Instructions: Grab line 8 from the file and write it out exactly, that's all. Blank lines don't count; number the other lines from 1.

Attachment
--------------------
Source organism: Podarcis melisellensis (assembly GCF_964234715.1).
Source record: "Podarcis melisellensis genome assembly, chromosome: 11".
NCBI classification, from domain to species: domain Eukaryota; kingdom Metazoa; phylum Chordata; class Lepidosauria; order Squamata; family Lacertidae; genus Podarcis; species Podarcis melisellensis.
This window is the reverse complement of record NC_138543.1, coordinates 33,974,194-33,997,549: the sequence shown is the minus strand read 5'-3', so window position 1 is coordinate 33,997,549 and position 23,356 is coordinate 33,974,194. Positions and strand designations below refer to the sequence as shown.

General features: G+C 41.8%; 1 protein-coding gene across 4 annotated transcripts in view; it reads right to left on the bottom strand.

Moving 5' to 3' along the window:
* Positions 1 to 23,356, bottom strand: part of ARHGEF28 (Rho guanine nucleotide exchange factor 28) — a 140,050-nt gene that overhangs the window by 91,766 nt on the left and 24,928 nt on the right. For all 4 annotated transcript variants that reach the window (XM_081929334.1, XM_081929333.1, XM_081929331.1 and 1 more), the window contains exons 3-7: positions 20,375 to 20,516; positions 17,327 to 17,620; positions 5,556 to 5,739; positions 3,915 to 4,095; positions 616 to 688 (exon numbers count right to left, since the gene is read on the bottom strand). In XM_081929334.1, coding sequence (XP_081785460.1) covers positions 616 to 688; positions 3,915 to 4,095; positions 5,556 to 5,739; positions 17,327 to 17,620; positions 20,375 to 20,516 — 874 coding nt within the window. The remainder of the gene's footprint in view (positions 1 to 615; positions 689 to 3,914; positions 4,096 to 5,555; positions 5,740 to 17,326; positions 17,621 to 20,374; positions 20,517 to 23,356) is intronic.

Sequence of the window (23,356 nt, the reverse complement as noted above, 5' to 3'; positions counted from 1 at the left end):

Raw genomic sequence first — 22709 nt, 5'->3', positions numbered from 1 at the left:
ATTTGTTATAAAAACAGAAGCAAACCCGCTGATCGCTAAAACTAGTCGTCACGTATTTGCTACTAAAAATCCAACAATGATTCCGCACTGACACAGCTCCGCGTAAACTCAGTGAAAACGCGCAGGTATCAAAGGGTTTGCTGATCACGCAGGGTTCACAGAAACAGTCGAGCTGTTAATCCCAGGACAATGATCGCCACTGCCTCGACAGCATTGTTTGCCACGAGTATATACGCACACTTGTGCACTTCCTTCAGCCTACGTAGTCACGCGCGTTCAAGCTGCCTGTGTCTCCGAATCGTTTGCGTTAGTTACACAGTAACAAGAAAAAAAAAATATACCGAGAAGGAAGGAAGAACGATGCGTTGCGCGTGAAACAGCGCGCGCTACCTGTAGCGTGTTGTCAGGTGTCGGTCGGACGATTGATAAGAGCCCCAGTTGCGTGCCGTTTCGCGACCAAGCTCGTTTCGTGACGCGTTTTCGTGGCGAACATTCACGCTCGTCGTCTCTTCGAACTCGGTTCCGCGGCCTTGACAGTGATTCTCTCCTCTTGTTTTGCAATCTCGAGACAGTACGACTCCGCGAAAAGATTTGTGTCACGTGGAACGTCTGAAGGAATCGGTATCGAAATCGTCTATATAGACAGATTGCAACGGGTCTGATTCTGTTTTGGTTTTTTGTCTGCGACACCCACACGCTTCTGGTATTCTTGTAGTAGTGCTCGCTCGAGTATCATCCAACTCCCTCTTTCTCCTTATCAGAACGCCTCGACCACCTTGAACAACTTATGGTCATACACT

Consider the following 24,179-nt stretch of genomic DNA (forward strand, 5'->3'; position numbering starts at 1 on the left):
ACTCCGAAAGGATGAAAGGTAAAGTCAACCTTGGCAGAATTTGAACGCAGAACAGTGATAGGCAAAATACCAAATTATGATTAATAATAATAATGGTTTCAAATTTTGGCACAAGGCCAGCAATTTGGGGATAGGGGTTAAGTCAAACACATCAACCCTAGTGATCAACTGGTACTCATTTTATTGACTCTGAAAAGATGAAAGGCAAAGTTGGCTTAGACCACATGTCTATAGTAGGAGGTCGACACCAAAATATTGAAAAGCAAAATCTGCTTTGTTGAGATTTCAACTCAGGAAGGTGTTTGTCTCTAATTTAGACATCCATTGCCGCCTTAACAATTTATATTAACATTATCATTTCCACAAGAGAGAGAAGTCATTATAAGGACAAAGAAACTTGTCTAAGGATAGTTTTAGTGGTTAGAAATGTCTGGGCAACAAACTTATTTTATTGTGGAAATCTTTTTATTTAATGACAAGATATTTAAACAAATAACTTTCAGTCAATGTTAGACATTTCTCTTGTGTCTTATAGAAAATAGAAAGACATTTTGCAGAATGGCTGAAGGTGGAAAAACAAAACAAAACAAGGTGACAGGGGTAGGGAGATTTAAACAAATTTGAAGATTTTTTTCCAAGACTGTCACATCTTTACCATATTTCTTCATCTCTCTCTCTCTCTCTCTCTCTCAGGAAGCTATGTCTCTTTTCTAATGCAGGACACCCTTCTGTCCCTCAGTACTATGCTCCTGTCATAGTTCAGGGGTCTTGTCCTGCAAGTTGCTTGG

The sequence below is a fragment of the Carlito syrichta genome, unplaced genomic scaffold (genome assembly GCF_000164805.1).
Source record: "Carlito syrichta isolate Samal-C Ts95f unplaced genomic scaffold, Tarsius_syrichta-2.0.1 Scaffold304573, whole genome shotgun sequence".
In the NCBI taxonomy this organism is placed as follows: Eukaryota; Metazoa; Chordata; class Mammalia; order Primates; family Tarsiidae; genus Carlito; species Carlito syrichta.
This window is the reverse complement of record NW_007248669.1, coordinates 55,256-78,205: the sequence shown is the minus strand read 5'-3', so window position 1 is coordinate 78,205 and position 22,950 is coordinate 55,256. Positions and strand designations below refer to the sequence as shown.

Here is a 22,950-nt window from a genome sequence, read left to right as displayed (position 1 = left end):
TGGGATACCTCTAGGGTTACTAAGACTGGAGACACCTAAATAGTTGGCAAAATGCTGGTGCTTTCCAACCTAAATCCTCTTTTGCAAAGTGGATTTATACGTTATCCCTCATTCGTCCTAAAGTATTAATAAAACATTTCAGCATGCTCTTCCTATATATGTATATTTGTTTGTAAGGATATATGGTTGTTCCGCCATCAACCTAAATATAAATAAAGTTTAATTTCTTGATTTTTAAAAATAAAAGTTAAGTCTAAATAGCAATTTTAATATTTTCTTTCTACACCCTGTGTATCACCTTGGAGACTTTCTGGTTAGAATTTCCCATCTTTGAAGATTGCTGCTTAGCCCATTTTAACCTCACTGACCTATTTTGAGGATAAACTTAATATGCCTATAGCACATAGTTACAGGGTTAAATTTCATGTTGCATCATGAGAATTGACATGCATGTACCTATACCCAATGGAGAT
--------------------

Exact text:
Sequence of the window (23,356 nt, the reverse complement as noted above, 5' to 3'; positions counted from 1 at the left end):